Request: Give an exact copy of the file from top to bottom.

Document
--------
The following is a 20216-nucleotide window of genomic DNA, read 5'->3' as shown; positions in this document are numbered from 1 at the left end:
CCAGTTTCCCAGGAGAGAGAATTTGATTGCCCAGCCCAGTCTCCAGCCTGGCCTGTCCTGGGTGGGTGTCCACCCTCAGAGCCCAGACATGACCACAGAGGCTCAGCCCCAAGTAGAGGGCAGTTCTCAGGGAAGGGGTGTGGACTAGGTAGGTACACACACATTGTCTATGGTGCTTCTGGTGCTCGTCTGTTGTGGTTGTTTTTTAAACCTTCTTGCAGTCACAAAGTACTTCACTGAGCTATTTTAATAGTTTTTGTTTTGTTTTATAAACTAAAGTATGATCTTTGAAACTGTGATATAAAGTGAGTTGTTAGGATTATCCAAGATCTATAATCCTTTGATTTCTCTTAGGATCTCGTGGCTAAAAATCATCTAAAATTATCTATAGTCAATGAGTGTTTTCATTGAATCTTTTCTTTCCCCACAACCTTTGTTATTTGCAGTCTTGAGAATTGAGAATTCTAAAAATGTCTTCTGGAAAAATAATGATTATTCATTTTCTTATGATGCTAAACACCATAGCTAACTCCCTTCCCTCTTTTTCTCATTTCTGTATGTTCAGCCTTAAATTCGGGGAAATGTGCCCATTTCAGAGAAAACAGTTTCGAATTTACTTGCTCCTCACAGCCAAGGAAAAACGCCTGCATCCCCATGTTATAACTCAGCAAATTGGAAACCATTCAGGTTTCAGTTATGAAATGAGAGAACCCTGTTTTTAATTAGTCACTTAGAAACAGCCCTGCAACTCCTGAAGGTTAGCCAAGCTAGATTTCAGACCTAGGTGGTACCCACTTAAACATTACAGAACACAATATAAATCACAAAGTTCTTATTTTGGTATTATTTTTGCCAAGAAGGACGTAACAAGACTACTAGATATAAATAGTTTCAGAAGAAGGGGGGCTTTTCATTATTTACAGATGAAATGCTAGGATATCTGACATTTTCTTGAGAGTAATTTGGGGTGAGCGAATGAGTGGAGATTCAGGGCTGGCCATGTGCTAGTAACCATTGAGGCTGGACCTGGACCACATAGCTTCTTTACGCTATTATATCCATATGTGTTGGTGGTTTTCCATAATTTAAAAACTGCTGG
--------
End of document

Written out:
The following is a 20216-nucleotide window of genomic DNA, read 5'->3' as shown; positions in this document are numbered from 1 at the left end:
CCAGTTTCCCAGGAGAGAGAATTTGATTGCCCAGCCCAGTCTCCAGCCTGGCCTGTCCTGGGTGGGTGTCCACCCTCAGAGCCCAGACATGACCACAGAGGCTCAGCCCCAAGTAGAGGGCAGTTCTCAGGGAAGGGGTGTGGACTAGGTAGGTACACACACATTGTCTATGGTGCTTCTGGTGCTCGTCTGTTGTGGTTGTTTTTTAAACCTTCTTGCAGTCACAAAGTACTTCACTGAGCTATTTTAATAGTTTTTGTTTTGTTTTATAAACTAAAGTATGATCTTTGAAACTGTGATATAAAGTGAGTTGTTAGGATTATCCAAGATCTATAATCCTTTGATTTCTCTTAGGATCTCGTGGCTAAAAATCATCTAAAATTATCTATAGTCAATGAGTGTTTTCATTGAATCTTTTCTTTCCCCACAACCTTTGTTATTTGCAGTCTTGAGAATTGAGAATTCTAAAAATGTCTTCTGGAAAAATAATGATTATTCATTTTCTTATGATGCTAAACACCATAGCTAACTCCCTTCCCTCTTTTTCTCATTTCTGTATGTTCAGCCTTAAATTCGGGGAAATGTGCCCATTTCAGAGAAAACAGTTTCGAATTTACTTGCTCCTCACAGCCAAGGAAAAACGCCTGCATCCCCATGTTATAACTCAGCAAATTGGAAACCATTCAGGTTTCAGTTATGAAATGAGAGAACCCTGTTTTTAATTAGTCACTTAGAAACAGCCCTGCAACTCCTGAAGGTTAGCCAAGCTAGATTTCAGACCTAGGTGGTACCCACTTAAACATTACAGAACACAATATAAATCACAAAGTTCTTATTTTGGTATTATTTTTGCCAAGAAGGACGTAACAAGACTACTAGATATAAATAGTTTCAGAAGAAGGGGGGCTTTTCATTATTTACAGATGAAATGCTAGGATATCTGACATTTTCTTGAGAGTAATTTGGGGTGAGCGAATGAGTGGAGATTCAGGGCTGGCCATGTGCTAGTAACCATTGAGGCTGGACCTGGACCACATAGCTTCTTTACGCTATTATATCCATATGTGTTGGTGGTTTTCCATAATTTAAAAACTGCTGG